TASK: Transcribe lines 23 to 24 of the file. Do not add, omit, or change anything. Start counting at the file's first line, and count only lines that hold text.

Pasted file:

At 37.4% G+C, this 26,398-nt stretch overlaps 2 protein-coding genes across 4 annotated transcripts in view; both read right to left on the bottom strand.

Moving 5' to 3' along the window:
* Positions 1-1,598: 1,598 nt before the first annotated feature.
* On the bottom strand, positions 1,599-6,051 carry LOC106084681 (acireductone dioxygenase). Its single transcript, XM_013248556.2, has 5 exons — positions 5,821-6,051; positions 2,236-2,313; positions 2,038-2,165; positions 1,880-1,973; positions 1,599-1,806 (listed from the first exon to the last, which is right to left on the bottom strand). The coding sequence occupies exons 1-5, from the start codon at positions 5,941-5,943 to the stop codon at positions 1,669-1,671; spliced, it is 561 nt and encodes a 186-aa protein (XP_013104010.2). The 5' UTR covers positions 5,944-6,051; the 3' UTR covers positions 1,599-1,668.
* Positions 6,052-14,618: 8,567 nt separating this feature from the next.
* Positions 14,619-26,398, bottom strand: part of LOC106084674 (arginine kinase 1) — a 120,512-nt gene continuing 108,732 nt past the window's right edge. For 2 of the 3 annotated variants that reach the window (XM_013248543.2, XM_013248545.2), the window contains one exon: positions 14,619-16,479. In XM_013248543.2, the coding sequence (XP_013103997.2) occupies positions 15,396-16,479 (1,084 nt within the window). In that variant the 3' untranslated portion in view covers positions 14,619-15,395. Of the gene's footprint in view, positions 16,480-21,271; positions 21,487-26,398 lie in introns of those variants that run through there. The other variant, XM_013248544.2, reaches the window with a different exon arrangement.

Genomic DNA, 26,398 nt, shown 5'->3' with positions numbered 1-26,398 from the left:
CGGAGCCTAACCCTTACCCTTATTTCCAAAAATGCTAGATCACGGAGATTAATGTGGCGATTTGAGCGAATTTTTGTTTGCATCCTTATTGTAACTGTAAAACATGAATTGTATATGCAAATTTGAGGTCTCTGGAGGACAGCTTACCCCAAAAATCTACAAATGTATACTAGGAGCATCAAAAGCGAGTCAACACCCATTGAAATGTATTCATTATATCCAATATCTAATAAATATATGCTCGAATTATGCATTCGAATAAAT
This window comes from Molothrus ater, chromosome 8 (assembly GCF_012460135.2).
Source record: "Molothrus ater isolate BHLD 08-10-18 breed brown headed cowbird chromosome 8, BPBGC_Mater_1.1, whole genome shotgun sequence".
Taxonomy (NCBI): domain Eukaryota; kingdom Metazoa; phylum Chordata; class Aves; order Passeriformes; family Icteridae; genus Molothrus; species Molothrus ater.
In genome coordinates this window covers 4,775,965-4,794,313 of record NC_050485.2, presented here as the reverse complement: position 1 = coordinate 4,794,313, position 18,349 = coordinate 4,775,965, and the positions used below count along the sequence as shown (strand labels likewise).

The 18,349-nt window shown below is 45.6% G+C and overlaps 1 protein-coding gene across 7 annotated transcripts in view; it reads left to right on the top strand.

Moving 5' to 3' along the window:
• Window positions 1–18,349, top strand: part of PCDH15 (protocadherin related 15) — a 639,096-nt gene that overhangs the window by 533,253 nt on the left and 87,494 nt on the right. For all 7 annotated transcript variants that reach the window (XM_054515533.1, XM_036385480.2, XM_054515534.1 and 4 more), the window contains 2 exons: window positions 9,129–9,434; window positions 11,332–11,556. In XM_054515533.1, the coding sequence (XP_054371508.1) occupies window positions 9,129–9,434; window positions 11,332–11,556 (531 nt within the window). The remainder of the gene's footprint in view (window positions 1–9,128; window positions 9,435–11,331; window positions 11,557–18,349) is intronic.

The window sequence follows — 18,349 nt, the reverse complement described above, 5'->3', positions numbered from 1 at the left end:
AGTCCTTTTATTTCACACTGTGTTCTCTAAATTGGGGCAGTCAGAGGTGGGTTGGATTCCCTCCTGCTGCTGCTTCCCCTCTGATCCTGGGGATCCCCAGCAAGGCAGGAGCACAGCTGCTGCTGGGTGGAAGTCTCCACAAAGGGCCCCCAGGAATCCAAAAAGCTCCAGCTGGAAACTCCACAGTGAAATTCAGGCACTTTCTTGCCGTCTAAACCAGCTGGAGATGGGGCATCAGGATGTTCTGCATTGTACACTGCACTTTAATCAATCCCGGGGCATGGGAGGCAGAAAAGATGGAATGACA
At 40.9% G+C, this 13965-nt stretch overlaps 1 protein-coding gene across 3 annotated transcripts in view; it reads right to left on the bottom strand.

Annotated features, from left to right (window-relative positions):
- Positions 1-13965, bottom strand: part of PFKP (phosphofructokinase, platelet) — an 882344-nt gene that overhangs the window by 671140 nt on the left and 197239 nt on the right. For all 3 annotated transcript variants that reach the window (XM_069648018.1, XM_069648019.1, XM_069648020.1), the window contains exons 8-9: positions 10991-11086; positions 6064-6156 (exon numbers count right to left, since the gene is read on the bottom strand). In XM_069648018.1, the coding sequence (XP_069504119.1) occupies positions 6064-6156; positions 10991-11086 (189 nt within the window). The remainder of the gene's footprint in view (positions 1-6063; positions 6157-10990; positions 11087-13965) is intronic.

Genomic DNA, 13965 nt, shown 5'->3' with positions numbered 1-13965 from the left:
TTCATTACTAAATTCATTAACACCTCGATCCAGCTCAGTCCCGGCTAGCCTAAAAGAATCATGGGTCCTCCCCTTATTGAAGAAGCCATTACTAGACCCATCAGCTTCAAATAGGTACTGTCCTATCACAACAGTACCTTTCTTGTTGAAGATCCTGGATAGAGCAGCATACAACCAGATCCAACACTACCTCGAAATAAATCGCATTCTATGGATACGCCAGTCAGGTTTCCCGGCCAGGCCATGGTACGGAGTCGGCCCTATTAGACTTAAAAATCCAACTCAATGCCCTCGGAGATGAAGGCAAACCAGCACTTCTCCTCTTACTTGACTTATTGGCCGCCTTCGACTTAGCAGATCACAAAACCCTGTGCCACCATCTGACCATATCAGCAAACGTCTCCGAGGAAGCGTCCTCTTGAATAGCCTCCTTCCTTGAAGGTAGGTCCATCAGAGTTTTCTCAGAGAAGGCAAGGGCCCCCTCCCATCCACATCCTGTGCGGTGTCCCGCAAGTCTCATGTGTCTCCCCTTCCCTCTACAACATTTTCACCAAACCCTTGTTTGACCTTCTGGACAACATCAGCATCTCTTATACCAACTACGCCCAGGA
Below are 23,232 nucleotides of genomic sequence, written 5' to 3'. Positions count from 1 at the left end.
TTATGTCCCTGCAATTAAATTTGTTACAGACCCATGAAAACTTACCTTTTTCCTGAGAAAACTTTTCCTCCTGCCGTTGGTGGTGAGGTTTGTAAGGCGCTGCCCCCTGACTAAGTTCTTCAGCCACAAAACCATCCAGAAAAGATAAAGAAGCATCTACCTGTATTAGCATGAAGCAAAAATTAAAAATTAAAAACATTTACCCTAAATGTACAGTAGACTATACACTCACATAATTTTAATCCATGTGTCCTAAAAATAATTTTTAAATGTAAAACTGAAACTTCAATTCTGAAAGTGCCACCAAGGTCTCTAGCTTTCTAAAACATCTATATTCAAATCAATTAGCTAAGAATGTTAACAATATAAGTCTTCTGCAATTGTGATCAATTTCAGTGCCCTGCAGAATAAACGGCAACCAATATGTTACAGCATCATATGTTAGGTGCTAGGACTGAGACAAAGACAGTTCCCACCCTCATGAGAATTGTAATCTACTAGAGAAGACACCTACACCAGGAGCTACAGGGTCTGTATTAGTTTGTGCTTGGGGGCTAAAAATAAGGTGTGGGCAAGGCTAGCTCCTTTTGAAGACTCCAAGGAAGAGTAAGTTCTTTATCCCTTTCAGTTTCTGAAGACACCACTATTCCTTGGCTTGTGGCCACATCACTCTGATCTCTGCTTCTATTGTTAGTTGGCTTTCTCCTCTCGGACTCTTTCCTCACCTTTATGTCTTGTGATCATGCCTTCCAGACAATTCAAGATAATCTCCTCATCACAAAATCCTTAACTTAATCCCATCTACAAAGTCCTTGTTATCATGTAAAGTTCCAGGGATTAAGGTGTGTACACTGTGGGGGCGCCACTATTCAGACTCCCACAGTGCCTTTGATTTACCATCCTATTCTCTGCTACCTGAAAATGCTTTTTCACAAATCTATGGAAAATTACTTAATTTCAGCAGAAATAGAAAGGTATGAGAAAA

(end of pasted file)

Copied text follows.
Below are 23,232 nucleotides of genomic sequence, written 5' to 3'. Positions count from 1 at the left end.
TTATGTCCCTGCAATTAAATTTGTTACAGACCCATGAAAACTTACCTTTTTCCTGAGAAAACTTTTCCTCCTGCCGTTGGTGGTGAGGTTTGTAAGGCGCTGCCCCCTGACTAAGTTCTTCAGCCACAAAACCATCCAGAAAAGATAAAGAAGCATCTACCTGTATTAGCATGAAGCAAAAATTAAAAATTAAAAACATTTACCCTAAATGTACAGTAGACTATACACTCACATAATTTTAATCCATGTGTCCTAAAAATAATTTTTAAATGTAAAACTGAAACTTCAATTCTGAAAGTGCCACCAAGGTCTCTAGCTTTCTAAAACATCTATATTCAAATCAATTAGCTAAGAATGTTAACAATATAAGTCTTCTGCAATTGTGATCAATTTCAGTGCCCTGCAGAATAAACGGCAACCAATATGTTACAGCATCATATGTTAGGTGCTAGGACTGAGACAAAGACAGTTCCCACCCTCATGAGAATTGTAATCTACTAGAGAAGACACCTACACCAGGAGCTACAGGGTCTGTATTAGTTTGTGCTTGGGGGCTAAAAATAAGGTGTGGGCAAGGCTAGCTCCTTTTGAAGACTCCAAGGAAGAGTAAGTTCTTTATCCCTTTCAGTTTCTGAAGACACCACTATTCCTTGGCTTGTGGCCACATCACTCTGATCTCTGCTTCTATTGTTAGTTGGCTTTCTCCTCTCGGACTCTTTCCTCACCTTTATGTCTTGTGATCATGCCTTCCAGACAATTCAAGATAATCTCCTCATCACAAAATCCTTAACTTAATCCCATCTACAAAGTCCTTGTTATCATGTAAAGTTCCAGGGATTAAGGTGTGTACACTGTGGGGGCGCCACTATTCAGACTCCCACAGTGCCTTTGATTTACCATCCTATTCTCTGCTACCTGAAAATGCTTTTTCACAAATCTATGGAAAATTACTTAATTTCAGCAGAAATAGAAAGGTATGAGAAAA